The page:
Tik Tok Driving Trends For The Food Industry

October 26, 2021

For the most of us over the age of about 30 Tik Tok seems completely alien, you take short videos of yourself doing usually pretty stupid things to the sound of music.

But wait…. There’s more, you can also watch cats do stupid things.

No wait, there’s even more…For all the big foodies out there, Tik Tok is the place to be if you want to stay in the loop of the most up to date food trends, that all the cool kids are talking about.


What is Tik Tok Really? And Who Is on There?

At its most basic form, Tik Tok is a social media platform that focuses on allowing its users to create, share and discover short form video content. It really serves as creative space for users to create content that can quickly become a viral trend.

The user base is largely filled with Gen Z (16–24 year olds) although this is starting to change, as older generations start too jump on the platform too.

With around 1bn active users worldwide, and Ofcom stating the UK user base rose to 12.9m in April of 2021, it really is a powerhouse of a platform that has taken the social media world by storm. Just like how Instagram drove food trends through people posting pictures of their food, Tik Tok is doing the same through short form video content.

Basically, if you are a creative marketing individual, working in the FMCG industry, then Tik Tok is your wet dream.

How is Tik Tok Driving Food Trends?

Well although it has been going since the start, the lockdown has really been the key driver, as more of us were confined to being at home, home cooking became more popular.

Anyone remember the Dalgona coffee trend in 2020, for those missing that extra special iced coffee they used to buy before lockdown?

Well, it’s User Generated Content (UGC) like this that drives any kind of social media trend, and this trend alone saw a 1,700% increase in searches according to Google Trends, and 5000% on YouTube, making it the most searched coffee on the internet….be interesting to see what instant coffee sales looked like during that time.

Also according to the Grocery Gazette, a Waitrose report attributed Pesto sales doubling in May to a Tik Tok food hack trend of someone frying an egg in pesto, that drove over 12m views.

While Ocean Spray saw an 11% increase in sales of Cran-Raspberry and a 3% increase across the whole business, after Nathan Apodaca posted a video of him skateboarding while drinking it to the Fleetwood Mac song “Dreams”.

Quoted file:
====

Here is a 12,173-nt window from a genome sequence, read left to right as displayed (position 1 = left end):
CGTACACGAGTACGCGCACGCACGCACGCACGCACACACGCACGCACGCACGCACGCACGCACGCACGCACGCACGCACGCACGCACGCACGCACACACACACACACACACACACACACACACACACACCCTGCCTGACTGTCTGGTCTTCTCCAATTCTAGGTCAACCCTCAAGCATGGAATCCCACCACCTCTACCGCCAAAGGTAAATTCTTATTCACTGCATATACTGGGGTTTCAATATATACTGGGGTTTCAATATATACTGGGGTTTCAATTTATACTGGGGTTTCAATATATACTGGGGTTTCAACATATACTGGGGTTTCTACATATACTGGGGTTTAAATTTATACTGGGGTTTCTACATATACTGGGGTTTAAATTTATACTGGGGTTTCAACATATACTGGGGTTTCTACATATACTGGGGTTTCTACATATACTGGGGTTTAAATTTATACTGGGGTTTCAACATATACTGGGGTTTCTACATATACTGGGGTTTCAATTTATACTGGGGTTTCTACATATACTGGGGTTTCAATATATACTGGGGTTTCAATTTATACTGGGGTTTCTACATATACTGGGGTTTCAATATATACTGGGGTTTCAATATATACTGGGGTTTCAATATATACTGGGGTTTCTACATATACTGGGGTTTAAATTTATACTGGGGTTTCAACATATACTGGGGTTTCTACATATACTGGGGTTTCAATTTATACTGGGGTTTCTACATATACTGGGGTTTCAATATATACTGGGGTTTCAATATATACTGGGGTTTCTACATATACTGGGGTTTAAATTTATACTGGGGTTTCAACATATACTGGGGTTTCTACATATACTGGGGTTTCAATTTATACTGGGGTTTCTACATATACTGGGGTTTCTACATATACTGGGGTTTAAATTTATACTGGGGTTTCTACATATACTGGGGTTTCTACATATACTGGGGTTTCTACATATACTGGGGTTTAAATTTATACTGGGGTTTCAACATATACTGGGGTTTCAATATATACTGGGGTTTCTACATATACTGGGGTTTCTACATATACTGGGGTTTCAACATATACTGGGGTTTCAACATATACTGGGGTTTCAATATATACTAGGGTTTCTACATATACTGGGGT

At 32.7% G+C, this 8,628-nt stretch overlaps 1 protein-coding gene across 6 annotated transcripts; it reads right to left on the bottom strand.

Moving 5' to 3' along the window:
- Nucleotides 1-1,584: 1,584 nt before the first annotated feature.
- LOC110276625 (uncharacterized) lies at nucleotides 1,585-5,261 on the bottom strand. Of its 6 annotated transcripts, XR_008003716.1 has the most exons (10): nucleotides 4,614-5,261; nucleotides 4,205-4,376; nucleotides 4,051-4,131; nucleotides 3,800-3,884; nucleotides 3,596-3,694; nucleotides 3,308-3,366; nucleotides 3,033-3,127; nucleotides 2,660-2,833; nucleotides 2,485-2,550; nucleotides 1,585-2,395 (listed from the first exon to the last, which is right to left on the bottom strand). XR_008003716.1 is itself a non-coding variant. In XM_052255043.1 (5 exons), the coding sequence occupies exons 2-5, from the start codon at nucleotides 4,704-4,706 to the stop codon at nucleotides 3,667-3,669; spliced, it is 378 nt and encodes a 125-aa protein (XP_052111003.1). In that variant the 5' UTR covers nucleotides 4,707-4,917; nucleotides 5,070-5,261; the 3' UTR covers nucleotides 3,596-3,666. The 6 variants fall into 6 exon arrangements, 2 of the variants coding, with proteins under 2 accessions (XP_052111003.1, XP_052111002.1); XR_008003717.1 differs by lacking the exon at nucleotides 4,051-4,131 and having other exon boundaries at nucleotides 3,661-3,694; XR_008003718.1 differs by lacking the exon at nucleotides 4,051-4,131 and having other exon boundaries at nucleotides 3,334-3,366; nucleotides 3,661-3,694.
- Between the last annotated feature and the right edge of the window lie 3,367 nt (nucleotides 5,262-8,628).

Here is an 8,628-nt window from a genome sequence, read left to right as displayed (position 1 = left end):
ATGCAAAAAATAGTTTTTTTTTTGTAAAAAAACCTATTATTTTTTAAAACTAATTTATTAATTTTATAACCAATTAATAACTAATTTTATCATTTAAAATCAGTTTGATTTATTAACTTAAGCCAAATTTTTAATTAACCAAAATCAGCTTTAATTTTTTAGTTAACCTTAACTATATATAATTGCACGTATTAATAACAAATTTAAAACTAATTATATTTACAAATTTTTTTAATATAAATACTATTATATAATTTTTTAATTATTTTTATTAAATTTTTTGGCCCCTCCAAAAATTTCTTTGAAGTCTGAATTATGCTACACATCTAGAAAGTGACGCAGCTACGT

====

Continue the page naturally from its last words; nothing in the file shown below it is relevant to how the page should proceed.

However, perhaps one of the most inspiring success stories comes from Little Moons, the Japanese ice cream treats saw over 304m views on Tik Tok sparking an insane demand for the product which saw people queuing in the hundreds and a massive nationwide sell-out boosting sales by over 2000%!

There are tons of these kinds of food trends happening all the time over on Tik Tok, the hashtag #foodhacks alone has over 3.2bn views on it, and it’s probably a safe bet to say quite a few of these people are giving these hacks a go themselves, meaning they need to buy the products to try it…. You see where I am going with this right?

But how can a food brand get involved with this kind of marketing?

How are Food brands capitalising on these trends?

The trick isn’t for food brands to just start pushing traditional adverts on the platform that link to this trend, oh no! Gen Z folk are not so easily swayed by the bright flashy lights and promises of riches that standard adverts bring to the table.

Instead bring on the Advertainment – brand content that is interesting to watch.

By utilising influencers, challenges, food hacks and other types of entertaining value driven content strategies that all ultimately aim at participation, a kind of ‘Simon Says’ copycat interaction.

This two-way communication allows food brands to not only drive sales, but also create vast communities of brand advocates who come back repeatedly, without feeling like they are being pressured to buy products.

Example – Chipotle

With over 1.3m followers, Chipotle knows how to do Tik Tok well.

They utilise a variety of different strategies within the Tik Tok platform that are super simple, but most of all give the users what they want, fun entertaining content that invites the user to join in.

They also are amazing at brand partnerships – Their super bowl challenge involving a whole host of influencers, saw them break engagement stats reaching 95m people and 2.5m engagements, and was far cheaper than paying for a 30sec commercial which costs around $5.6m!


To Conclude

Despite all these amazing stats, and how much more fun it is to create this type of content over blogs and guides and boring traditional adverts, so many brands are still not utilising the Tik tok platform and opportunities there, largely because so many brands just believe Tik tok doesn’t fit their audience or they don’t feel it matches their brand, but all the best marketers know, try it first then decide….but like really try it for at least 6 months.

At the end of the day, the proof is in the pudding and many food brands are killing it on Tik Tok, isn’t it time you did too.

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